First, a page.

When it comes to forwarding addresses on your website, there are a few different scenarios to consider.
First you have the “always forwarded” pieces like I shared a few years ago, to catch special URLs or typo domains.
The other scenario is when you build a new website to replace your old one, and want to make sure that everything still flows smoothly for the end user (and for Google). The technical side of it is relatively easy, but the planning behind it is where many sites drop the ball.
As an example, a local Chamber of Commerce near us recently launched a new website but failed to take this into account. Google still has 11,600 pages from their old site in their index, and virtually all of them are now “404 not found” errors because no redirects are in place. If they don’t fix this very quickly, the repercussions on their search presence will be massive and it will take many months for Google to understand all of the changes.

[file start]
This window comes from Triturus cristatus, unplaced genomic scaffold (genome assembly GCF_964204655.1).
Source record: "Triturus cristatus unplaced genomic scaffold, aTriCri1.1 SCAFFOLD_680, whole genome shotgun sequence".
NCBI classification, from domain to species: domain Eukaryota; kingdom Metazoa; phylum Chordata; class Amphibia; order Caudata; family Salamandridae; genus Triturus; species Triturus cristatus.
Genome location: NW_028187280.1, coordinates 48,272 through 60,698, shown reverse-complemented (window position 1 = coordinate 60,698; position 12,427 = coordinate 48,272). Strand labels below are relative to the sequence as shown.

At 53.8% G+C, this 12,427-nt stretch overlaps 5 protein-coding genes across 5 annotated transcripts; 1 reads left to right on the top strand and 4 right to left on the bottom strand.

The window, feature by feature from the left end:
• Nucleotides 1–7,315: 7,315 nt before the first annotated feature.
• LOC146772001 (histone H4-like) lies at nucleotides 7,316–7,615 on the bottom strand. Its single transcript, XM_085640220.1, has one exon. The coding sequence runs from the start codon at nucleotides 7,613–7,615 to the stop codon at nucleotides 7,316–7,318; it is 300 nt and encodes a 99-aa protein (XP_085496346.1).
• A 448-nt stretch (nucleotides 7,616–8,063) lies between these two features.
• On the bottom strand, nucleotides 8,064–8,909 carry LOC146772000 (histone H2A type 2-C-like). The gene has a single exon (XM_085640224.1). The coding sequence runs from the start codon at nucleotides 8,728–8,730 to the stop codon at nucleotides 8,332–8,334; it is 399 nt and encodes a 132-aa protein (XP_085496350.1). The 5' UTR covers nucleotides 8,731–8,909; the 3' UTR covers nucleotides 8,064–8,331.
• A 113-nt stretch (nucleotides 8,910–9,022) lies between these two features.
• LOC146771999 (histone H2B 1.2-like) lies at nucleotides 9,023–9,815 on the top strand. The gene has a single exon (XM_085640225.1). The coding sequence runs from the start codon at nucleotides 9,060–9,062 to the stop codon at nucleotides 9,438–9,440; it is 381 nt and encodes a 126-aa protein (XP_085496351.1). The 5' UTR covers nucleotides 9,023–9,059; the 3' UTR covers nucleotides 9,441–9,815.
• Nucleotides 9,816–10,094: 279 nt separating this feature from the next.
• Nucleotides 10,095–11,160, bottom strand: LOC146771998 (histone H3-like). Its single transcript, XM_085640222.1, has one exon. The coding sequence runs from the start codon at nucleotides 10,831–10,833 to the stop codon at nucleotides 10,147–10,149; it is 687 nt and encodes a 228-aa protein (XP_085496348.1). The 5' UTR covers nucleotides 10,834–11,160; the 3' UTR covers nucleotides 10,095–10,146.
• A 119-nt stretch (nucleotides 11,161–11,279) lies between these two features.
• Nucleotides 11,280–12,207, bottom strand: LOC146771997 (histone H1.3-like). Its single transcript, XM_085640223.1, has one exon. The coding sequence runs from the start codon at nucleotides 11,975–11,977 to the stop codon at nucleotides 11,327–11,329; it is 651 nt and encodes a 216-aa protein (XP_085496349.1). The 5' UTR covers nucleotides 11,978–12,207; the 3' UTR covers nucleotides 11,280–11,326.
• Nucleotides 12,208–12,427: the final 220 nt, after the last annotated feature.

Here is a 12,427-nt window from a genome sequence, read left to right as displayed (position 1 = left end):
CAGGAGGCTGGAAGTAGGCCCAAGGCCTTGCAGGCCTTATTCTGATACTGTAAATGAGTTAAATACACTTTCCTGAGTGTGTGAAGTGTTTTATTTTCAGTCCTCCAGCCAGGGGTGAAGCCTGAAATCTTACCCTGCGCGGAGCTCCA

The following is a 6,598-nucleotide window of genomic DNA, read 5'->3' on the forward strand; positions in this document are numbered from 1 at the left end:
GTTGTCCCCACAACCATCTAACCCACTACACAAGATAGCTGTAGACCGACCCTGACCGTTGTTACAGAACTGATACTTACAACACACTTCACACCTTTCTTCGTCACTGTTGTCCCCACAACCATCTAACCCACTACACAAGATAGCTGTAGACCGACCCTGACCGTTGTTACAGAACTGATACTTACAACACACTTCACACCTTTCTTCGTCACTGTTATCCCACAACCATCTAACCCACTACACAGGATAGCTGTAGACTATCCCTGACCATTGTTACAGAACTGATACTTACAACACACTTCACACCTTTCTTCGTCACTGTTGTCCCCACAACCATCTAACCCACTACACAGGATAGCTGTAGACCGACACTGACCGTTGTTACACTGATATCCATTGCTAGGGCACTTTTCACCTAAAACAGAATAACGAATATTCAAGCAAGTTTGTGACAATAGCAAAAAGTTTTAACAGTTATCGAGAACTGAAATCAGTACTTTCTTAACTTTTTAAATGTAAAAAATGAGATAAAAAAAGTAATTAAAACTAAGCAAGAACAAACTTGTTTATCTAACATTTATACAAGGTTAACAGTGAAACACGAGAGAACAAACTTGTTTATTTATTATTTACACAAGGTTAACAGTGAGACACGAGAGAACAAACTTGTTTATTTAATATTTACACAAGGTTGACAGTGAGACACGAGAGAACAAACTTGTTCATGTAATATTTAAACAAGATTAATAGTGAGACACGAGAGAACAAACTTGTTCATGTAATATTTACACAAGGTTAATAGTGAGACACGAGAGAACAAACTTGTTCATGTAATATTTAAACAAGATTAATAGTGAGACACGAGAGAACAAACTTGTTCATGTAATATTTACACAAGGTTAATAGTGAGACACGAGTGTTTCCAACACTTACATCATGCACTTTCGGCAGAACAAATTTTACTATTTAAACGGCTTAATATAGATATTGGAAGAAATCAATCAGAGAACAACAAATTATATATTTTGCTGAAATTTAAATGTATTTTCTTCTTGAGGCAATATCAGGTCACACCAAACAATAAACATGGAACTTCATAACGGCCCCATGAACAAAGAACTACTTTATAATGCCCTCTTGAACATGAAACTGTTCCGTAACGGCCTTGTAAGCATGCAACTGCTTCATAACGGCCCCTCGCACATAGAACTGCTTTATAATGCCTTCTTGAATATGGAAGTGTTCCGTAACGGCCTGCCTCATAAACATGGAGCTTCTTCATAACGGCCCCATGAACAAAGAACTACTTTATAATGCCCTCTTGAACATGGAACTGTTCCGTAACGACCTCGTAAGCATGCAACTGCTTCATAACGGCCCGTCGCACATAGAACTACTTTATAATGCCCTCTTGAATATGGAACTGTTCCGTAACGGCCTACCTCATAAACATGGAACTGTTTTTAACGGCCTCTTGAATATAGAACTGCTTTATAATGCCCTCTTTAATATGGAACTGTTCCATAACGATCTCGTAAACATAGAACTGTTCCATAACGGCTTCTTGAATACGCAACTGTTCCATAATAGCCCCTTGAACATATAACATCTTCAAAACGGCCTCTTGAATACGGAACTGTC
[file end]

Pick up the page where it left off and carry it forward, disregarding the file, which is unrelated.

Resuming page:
The basic plan
As I mentioned above, taking the time to simply plan out the move is really all you need to go. Google’s John Mueller recently shared a short video that talks through how Google sees this and what you should do to prepare:
If you use the WordPress platform, the popular Redirection plugin will do most of the dirty work for you. Not only will it let you set up the redirects that you need, it will also monitor for 404 errors and let you quickly add redirects for those as well.
If you have trouble with this or need additional clarification, just reach out to me and I’ll be happy to help.